Emaciated Humpback Whale That Died Entangled in Fishing Gear Found in Massachusetts

An emaciated humpback whale that died entangled in fishing gear has been found on Cape Cod, Massachusetts.

The 30-foot whale, which beached at Provincetown Harbor on Cape Cod, died of "chronic entanglement," officials from the International Fund for Animal Welfare (IFAW) said, according to local news outlet WCVB.

IFAW officials said they had received reports of dead whale at the harbor on Monday. The animal was found in an area in which the carcass was almost fully submerged at high tide.

On Tuesday, the animal welfare nonprofit sent a team of six people to the site, including a veterinarian and a biologist, in order to perform a necropsy on the whale.

The team confirmed that the whale was a sub-adult humpback measuring just under 30 feet in length.

In addition, the necropsy—an animal autopsy—revealed that the whale was emaciated and had an empty stomach, with the exception of fluid, which are signs of chronic entanglement in fishing gear or marine debris.

"While we aim to thoroughly examine every whale case that washes up on shore, cases like this one are a strong reminder of how important this work is to determine how we as humans impact these animals," said Misty Niemeyer, stranding coordinator for the IFAW's Marine Mammal Rescue & Research team.

Samples collected from Tuesday's necropsy have been sent to labs for further analysis. IFAW officials said the carcass of the whale will remain on the beach to decompose naturally.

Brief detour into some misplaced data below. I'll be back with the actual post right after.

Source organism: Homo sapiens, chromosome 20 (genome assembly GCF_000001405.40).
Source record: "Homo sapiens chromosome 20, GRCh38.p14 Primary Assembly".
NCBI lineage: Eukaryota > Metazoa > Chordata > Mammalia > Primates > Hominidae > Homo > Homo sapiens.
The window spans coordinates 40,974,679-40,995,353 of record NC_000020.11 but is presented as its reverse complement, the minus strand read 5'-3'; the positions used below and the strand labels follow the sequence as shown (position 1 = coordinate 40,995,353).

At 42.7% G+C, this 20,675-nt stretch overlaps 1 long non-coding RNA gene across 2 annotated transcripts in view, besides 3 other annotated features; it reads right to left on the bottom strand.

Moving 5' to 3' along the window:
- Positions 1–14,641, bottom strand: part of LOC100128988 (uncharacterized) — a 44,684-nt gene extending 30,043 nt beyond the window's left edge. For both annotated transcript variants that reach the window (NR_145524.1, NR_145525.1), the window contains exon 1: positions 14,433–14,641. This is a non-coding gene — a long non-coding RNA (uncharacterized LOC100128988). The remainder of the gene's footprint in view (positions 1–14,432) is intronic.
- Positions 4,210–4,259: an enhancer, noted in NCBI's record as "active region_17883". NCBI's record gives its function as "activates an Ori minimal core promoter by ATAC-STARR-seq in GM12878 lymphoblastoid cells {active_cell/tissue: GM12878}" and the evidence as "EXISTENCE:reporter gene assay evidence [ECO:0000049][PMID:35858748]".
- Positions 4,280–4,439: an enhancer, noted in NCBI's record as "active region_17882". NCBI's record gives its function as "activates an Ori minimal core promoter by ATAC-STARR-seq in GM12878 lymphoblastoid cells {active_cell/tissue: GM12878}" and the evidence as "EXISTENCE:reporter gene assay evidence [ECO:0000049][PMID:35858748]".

The Center for Coastal Studies, a nonprofit organization based in Provincetown, Massachusetts, said it is working to identify the whale in question.

Entanglement is a significant threat to whales across the globe. While the full extent of the problem is hard to assess, research indicates that more than 300,000 whales and dolphins die every year due to entanglement in fishing gear, according to the International Whaling Commission.

Entanglement can lead to animals drowning because they can't reach the surface to breathe, as well as lacerations and infections due to equipment cutting through their skin, and starvation because they can no longer feed or hunt like they do normally.

Entanglement can have devastating impacts on whale populations that are already threatened. For some animals, such as North Atlantic right whales living off the U.S. East Coast for example, entanglement is one of the leading causes of death alongside vessel strikes.

In October, the North Atlantic Right Whale Consortium and the New England Aquarium announced that the species had reached its lowest population estimate in 20 years, just 336 individuals in 2020—a decline of 30 percent over the last decade.

In addition to entanglement and vessel strikes, these whales also face threats from habitat degradation, climate change and increasing ocean noise levels from human activities that can interrupt their normal behavior and interfere with communication.

A beached humpback whale
Stock image showing a beached humpback whale. A humpback whale that died entangled in fishing gear has been found in Cape Cod, Massachusetts. iStock